Experian North America to provide visibility, entrepreneurial education, and funding to the BGV community

Black Girl Ventures (BGV) and Experian North America today announced their new partnership to increase awareness and support of Black and Brown woman-identifying founders with businesses related to credit, financial wellness and wealth building.

This press release features multimedia. View the full release here:

Shelly Bell, Founder & CEO of Black Girl Ventures (Photo: Business Wire)

The partnership with BGV is part of Experian’s United for Financial Health initiative, which aims to empower and protect vulnerable consumers to improve their financial health through education and action. Experian North America will provide education, training and sponsored content to the BGV Community to assist them with knowledge and best practices related to financial literacy and wealth management for their businesses.

“We’re excited to launch this partnership with Experian North America to address the systemic inequities in access

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Regent Education announces Regent 5.3, the latest version of its Financial Aid Management Suite

Press release content from PR Newswire. The AP news staff was not involved in its creation.

FREDERICK, Md., Nov. 10, 2020 /PRNewswire/ — Regent Education today announced Regent 5.3, a major release that includes 2021-2022 regulatory updates to Regent Award and Regent Review, the flagship solutions of its automated financial aid management suite. Simultaneously, Regent enhanced Regent Plan, an offering that empowers higher education institutions to help students borrow responsibly and minimize debt.

2021-2022 Regulatory Updates

The 2021-2022 regulatory updates include the required updates to Regent Award and Regent Review as appropriate in support of 2021-2022 ISIR processing. Among the features updated were:

  • The Estimated Family Contribution formula for the 2021-2022 Federal Award Year;
  • ISIR Details display and Verification/Corrections Wizard now support the 2021-2022 Federal Award Year, as does the ISIR Comparison Tool;
  • SAR Comment Code text definitions now align with the U.S. Department
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Voyager Therapeutics Announces Third Quarter 2020 Financial Results and Corporate Updates

CAMBRIDGE, Mass., Nov. 09, 2020 (GLOBE NEWSWIRE) — Voyager Therapeutics, Inc. (NASDAQ: VYGR) today reported its third quarter 2020 financial results, program progress and corporate updates.

“During the third quarter, we took important steps to advance our lead programs for Parkinson’s disease and Huntington’s disease with the presentation of positive long-term clinical results and the filing of an IND, respectively. Together with our partner, Neurocrine, we are currently focused on resuming enrollment in the RESTORE-1 clinical trial for Parkinson’s disease pending the requested review and assessment of patient imaging data by the DSMB. For our Huntington’s disease program, the FDA has provided clarity regarding the additional information it is requesting pursuant to our IND filing. We plan to work with the FDA to respond to these requests to allow for an IND clearance and the start of VY-HTT01’s clinical evaluation,” said Andre Turenne, President and CEO of Voyager. “We look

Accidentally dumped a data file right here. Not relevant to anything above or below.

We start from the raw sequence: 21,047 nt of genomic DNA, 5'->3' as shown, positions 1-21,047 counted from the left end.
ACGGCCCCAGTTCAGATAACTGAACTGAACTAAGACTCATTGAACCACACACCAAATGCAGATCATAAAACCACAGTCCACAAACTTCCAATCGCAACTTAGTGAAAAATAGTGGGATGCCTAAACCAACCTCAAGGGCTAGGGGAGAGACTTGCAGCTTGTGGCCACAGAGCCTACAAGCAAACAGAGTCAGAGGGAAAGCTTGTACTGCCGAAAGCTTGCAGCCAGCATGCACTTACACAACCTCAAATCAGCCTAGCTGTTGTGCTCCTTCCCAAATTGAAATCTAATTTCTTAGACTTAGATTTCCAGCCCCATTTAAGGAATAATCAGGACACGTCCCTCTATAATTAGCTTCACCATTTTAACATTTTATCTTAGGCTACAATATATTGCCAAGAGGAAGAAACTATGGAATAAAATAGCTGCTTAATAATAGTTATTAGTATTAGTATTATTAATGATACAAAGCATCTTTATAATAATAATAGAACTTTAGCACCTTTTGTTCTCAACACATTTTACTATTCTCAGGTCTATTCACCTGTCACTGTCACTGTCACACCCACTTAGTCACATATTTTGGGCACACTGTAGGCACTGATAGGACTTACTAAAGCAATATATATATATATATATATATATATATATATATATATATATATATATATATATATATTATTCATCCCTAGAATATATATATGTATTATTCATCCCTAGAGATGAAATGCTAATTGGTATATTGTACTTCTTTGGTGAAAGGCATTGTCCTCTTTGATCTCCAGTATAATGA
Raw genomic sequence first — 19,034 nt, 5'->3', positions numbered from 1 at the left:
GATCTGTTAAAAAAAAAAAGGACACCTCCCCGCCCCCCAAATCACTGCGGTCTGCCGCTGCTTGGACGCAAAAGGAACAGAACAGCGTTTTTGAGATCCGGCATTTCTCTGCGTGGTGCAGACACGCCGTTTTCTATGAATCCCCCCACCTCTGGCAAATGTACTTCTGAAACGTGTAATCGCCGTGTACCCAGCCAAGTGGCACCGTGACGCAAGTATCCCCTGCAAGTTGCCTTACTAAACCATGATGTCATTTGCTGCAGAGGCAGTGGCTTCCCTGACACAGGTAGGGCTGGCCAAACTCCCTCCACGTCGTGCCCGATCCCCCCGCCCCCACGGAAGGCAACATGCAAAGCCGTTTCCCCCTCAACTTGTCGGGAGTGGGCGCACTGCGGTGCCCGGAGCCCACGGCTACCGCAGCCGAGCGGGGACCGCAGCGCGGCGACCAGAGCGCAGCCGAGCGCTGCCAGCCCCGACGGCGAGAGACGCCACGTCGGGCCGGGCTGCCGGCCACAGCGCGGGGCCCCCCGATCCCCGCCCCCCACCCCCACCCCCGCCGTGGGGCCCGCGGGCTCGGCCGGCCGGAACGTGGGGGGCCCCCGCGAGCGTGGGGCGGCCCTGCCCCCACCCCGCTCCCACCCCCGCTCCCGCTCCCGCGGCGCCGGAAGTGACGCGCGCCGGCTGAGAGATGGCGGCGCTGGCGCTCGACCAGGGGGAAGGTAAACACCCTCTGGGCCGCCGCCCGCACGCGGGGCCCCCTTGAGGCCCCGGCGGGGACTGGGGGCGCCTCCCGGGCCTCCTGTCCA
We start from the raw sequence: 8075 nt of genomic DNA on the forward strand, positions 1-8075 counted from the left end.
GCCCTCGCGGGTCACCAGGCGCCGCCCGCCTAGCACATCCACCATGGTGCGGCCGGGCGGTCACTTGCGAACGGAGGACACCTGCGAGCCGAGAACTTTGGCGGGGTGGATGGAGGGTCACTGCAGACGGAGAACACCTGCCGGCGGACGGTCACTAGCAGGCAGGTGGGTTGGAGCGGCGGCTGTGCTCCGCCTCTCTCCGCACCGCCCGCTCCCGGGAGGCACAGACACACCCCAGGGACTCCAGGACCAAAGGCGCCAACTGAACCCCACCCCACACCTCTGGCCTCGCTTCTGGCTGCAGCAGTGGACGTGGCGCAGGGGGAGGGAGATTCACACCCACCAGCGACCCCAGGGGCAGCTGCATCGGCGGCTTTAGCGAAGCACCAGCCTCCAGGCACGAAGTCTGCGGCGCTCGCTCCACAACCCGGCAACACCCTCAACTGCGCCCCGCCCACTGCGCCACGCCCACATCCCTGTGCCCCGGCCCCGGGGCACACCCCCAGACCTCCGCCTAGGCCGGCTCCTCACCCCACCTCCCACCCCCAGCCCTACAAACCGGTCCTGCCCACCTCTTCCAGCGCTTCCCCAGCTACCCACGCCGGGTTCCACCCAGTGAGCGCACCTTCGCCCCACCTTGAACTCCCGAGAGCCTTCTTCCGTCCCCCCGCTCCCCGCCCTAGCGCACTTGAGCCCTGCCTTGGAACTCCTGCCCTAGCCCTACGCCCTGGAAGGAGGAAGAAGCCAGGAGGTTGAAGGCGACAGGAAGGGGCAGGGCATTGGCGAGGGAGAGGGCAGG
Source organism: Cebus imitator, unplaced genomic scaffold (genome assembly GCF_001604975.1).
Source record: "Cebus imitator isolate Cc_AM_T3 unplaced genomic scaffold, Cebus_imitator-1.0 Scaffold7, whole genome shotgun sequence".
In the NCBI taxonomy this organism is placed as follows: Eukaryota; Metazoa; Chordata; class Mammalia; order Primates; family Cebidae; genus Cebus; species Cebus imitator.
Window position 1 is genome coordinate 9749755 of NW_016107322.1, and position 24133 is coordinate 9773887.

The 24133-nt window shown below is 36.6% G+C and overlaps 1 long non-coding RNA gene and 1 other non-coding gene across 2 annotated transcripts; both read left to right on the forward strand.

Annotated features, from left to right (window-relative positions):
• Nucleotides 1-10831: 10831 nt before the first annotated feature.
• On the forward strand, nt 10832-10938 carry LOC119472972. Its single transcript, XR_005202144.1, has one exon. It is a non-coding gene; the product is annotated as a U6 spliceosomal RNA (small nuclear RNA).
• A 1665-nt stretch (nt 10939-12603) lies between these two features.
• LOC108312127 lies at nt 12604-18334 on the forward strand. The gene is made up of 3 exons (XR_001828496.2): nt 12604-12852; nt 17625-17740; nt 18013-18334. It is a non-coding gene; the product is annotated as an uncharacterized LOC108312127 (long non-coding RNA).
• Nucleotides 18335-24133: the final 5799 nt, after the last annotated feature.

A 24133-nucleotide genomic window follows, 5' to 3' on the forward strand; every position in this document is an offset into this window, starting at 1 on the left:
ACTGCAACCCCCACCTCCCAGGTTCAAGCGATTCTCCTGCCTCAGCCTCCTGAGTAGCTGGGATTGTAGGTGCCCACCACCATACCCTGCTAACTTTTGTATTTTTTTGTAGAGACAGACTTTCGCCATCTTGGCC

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Verrica Pharmaceuticals Reports Third Quarter 2020 Financial Results

– Verrica completes Type A meeting and expects to resubmit its New Drug Application for VP-102 for the treatment of molluscum in the first quarter of 2021 –

WEST CHESTER, Penn., Nov. 09, 2020 (GLOBE NEWSWIRE) — Verrica Pharmaceuticals Inc. (“Verrica”) (Nasdaq: VRCA), a dermatology therapeutics company developing medications for skin diseases requiring medical interventions, today announced financial results for the third quarter ended September 30, 2020.

“We are encouraged by our recent Type A meeting with the FDA in which we discussed the steps required for resubmission of the NDA for VP-102, our lead product candidate, for the treatment of molluscum,” said Ted White, Verrica’s President and Chief Executive Officer. “We have also received feedback from the FDA on our Human Factors study protocol, and believe we have clear alignment on the path forward to resubmit the NDA, which we anticipate in the first quarter of 2021. In addition,

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University of Connecticut Pauses Free Tuition Program Due to COVID-19 Financial Strains

The University of Connecticut paused its free tuition program, Connecticut Commitment, for low-income students, citing budget concerns amid COVID-19 as the reason for the halt. The program, which is about a year old, offered free tuition to all in-state students with annual family incomes of $50,000 or less.

The decision worries college affordability advocates, who fear more hits to scholarship programs as the pandemic continues.

“Pausing the program is the hardest decision I’ve had to make since arriving here,” University of Connecticut President Dr. Thomas Katsouleas told the Board of Trustees last Wednesday.

While discontinued for the time being, Connecticut Commitment’s first cohort of 260 students will continue to receive free tuition through their four years in college.

The program was projected to cost a million dollars per year, and this year, the expense will ultimately be $700,000 for the university to fulfill its promise